The Drive to Improve Mass Transit
Air Date: Week of April 1, 2011
The United States is a car-based society but more people, in rising numbers, are turning to public transportation. In his special series “Passengers, producer David Freudberg shines the spotlight on the factors that are driving change in American’s travelling habits and how communities across the nation are trying to find sustainable transportation solutions.
GELLERMAN: It’s Living on Earth, I'm Bruce Gellerman.
CURWOOD: And I'm Steve Curwood. There’s more pain at the gas pump. Nationally, the price of regular is about three dollars and 60 cents a gallon, and in California, it’s already soared past four bucks.
The last time gas was so high was in 2008. Back then, many drivers found the cost of commuting by car was just too much. So they pulled over, parked their cars, and public transportation ridership reached a five-decade high. Producer David Freudberg investigated the switch for his series "Humankind." In his upcoming documentary “Passengers,” he found finances are just one reason people choose public transportation.
FREUDBERG: The forty-two million Americans who ride public transit daily, or on a regular basis, represent a broad cross-section of income levels. According to a nationwide survey, over a third of these passengers earn more than fifty thousand dollars a year. But for some lower-income populations, unable to afford a car, mass transit can be a lifeline.
[DUDLEY STATION BUS]
FREUDBERG: This is Dudley Square, a historic inner city neighborhood in Boston. A large outdoor bus depot here is operated by the Massachusetts Bay Transportation Authority, known to everyone as the T. For some passengers, it’s their only way of getting to work.
MAN: I live check by check, day by day, and, you know, and I depend on the public transportation. I depend on this to get me to where I’m going. But yet still, I have to leave my house earlier and earlier every day so I can get to work on time, because - for the simple fact: the buses are always late, always late. Four thirty comes early in the morning, and if I don’t catch that first bus to go to work, I’m late.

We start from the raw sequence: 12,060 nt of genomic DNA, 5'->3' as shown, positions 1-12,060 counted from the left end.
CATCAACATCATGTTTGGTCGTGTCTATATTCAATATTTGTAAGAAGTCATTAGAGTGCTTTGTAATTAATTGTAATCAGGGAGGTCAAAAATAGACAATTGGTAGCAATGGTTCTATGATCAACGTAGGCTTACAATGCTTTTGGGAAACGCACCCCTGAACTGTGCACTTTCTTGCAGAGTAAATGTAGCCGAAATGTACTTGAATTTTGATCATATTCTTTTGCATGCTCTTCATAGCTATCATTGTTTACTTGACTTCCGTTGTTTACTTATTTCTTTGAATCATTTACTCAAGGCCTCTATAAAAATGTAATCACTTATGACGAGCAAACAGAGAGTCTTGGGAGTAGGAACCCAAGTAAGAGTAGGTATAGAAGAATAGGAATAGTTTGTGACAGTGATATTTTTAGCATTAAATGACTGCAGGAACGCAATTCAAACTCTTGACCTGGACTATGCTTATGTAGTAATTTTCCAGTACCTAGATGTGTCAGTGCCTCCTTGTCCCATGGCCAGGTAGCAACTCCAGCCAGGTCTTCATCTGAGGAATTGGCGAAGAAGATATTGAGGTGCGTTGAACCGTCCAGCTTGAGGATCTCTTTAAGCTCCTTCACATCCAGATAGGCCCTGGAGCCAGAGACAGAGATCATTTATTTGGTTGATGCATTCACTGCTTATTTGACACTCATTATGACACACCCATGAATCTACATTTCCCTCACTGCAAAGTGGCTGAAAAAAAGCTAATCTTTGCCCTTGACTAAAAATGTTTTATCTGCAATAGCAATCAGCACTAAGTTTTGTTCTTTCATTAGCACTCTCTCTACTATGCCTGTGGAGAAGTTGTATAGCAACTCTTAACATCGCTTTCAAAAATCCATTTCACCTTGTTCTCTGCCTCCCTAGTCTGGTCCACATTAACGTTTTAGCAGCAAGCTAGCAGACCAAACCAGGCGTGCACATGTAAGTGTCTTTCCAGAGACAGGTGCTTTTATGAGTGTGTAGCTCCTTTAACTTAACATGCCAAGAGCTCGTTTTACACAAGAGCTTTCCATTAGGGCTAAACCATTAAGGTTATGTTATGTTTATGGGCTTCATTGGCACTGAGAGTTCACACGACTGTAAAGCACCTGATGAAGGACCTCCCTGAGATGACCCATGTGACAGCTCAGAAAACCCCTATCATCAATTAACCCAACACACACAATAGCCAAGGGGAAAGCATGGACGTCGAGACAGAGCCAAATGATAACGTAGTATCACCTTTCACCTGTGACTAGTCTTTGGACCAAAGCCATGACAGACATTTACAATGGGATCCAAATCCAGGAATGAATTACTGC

FREUDBERG: Have you ever driven?
WOMAN: Yes I have.
FREUDBERG: But you don’t have a car now?
WOMAN: No, I just had surgery on my eyes and it didn’t come out too good, so I don’t drive anymore.
FREUDBERG: And how often do you use the buses or the T?
WOMAN: Every day.
FREUDBERG: Do you go to work?
FREUDBERG: May I ask what you do?
WOMAN: I’m a cashier at Stop and Shop.
WOMAN 2: A lot of people have to get where they’re going. You know, otherwise it would be impossible for them to get where they’re going. I think it really helps a lot because don’t everybody drives a car.
FREUDBERG: May I ask, do you have a car?
WOMAN 2: No I don’t.
FREUDBERG: So you’re relying exclusively on public transportation.
WOMAN 2: I rely on public transportation. Yes I do.
FREUDBERG: Most mass transit passengers - seven in ten - do have access to a car, but they opt to use buses and trains anyway. At rush hour in particular, the majority of transit passengers have made this choice.